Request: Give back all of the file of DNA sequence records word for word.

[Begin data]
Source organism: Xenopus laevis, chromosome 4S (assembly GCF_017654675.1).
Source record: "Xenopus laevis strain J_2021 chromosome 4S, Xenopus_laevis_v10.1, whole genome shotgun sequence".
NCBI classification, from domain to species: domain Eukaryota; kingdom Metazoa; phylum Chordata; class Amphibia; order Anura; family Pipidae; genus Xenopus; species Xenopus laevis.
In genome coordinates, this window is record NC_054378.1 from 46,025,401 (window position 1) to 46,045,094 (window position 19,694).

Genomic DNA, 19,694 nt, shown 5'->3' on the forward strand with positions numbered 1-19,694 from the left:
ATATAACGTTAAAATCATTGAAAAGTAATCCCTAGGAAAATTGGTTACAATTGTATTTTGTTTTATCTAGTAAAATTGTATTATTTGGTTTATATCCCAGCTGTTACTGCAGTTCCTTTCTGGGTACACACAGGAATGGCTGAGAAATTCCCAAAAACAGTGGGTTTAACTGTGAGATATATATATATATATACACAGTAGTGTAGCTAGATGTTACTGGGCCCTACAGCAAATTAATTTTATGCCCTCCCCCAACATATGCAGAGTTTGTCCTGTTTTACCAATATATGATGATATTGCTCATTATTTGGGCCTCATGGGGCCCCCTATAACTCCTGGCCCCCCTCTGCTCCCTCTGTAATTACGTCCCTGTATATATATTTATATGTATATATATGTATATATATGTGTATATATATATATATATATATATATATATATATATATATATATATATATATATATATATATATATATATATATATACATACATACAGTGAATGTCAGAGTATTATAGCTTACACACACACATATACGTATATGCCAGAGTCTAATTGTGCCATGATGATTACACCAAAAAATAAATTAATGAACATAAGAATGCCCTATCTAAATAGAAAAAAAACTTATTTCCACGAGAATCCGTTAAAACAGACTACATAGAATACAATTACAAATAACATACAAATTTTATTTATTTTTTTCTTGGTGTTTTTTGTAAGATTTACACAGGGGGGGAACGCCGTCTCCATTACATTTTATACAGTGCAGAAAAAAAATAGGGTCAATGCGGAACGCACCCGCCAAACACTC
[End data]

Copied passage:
Source organism: Xenopus laevis, chromosome 4S (assembly GCF_017654675.1).
Source record: "Xenopus laevis strain J_2021 chromosome 4S, Xenopus_laevis_v10.1, whole genome shotgun sequence".
NCBI classification, from domain to species: domain Eukaryota; kingdom Metazoa; phylum Chordata; class Amphibia; order Anura; family Pipidae; genus Xenopus; species Xenopus laevis.
In genome coordinates, this window is record NC_054378.1 from 46,025,401 (window position 1) to 46,045,094 (window position 19,694).

Genomic DNA, 19,694 nt, shown 5'->3' on the forward strand with positions numbered 1-19,694 from the left:
ATATAACGTTAAAATCATTGAAAAGTAATCCCTAGGAAAATTGGTTACAATTGTATTTTGTTTTATCTAGTAAAATTGTATTATTTGGTTTATATCCCAGCTGTTACTGCAGTTCCTTTCTGGGTACACACAGGAATGGCTGAGAAATTCCCAAAAACAGTGGGTTTAACTGTGAGATATATATATATATATACACAGTAGTGTAGCTAGATGTTACTGGGCCCTACAGCAAATTAATTTTATGCCCTCCCCCAACATATGCAGAGTTTGTCCTGTTTTACCAATATATGATGATATTGCTCATTATTTGGGCCTCATGGGGCCCCCTATAACTCCTGGCCCCCCTCTGCTCCCTCTGTAATTACGTCCCTGTATATATATTTATATGTATATATATGTATATATATGTGTATATATATATATATATATATATATATATATATATATATATATATATATATATATATATATATATATATATATATACATACATACAGTGAATGTCAGAGTATTATAGCTTACACACACACATATACGTATATGCCAGAGTCTAATTGTGCCATGATGATTACACCAAAAAATAAATTAATGAACATAAGAATGCCCTATCTAAATAGAAAAAAAACTTATTTCCACGAGAATCCGTTAAAACAGACTACATAGAATACAATTACAAATAACATACAAATTTTATTTATTTTTTTCTTGGTGTTTTTTGTAAGATTTACACAGGGGGGGAACGCCGTCTCCATTACATTTTATACAGTGCAGAAAAAAAATAGGGTCAATGCGGAACGCACCCGCCAAACACTC